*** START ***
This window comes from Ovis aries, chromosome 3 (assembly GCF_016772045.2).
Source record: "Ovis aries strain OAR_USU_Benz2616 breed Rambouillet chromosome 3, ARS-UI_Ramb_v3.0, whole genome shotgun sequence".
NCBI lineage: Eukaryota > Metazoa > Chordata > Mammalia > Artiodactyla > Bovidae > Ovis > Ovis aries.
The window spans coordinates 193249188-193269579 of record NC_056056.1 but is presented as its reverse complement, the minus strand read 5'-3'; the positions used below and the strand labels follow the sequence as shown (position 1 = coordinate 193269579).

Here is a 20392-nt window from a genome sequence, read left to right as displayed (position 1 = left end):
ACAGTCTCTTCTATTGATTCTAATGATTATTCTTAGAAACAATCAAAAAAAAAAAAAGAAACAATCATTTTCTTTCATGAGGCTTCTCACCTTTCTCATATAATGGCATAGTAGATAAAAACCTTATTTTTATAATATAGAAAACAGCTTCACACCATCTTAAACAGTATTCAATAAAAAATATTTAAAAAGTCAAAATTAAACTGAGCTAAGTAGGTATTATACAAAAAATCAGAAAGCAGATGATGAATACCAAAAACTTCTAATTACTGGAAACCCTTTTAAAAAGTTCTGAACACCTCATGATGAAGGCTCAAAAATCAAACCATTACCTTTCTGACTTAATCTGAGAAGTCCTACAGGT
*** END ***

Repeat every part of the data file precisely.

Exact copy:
This window comes from Ovis aries, chromosome 3 (assembly GCF_016772045.2).
Source record: "Ovis aries strain OAR_USU_Benz2616 breed Rambouillet chromosome 3, ARS-UI_Ramb_v3.0, whole genome shotgun sequence".
NCBI lineage: Eukaryota > Metazoa > Chordata > Mammalia > Artiodactyla > Bovidae > Ovis > Ovis aries.
The window spans coordinates 193249188-193269579 of record NC_056056.1 but is presented as its reverse complement, the minus strand read 5'-3'; the positions used below and the strand labels follow the sequence as shown (position 1 = coordinate 193269579).

Here is a 20392-nt window from a genome sequence, read left to right as displayed (position 1 = left end):
ACAGTCTCTTCTATTGATTCTAATGATTATTCTTAGAAACAATCAAAAAAAAAAAAAGAAACAATCATTTTCTTTCATGAGGCTTCTCACCTTTCTCATATAATGGCATAGTAGATAAAAACCTTATTTTTATAATATAGAAAACAGCTTCACACCATCTTAAACAGTATTCAATAAAAAATATTTAAAAAGTCAAAATTAAACTGAGCTAAGTAGGTATTATACAAAAAATCAGAAAGCAGATGATGAATACCAAAAACTTCTAATTACTGGAAACCCTTTTAAAAAGTTCTGAACACCTCATGATGAAGGCTCAAAAATCAAACCATTACCTTTCTGACTTAATCTGAGAAGTCCTACAGGT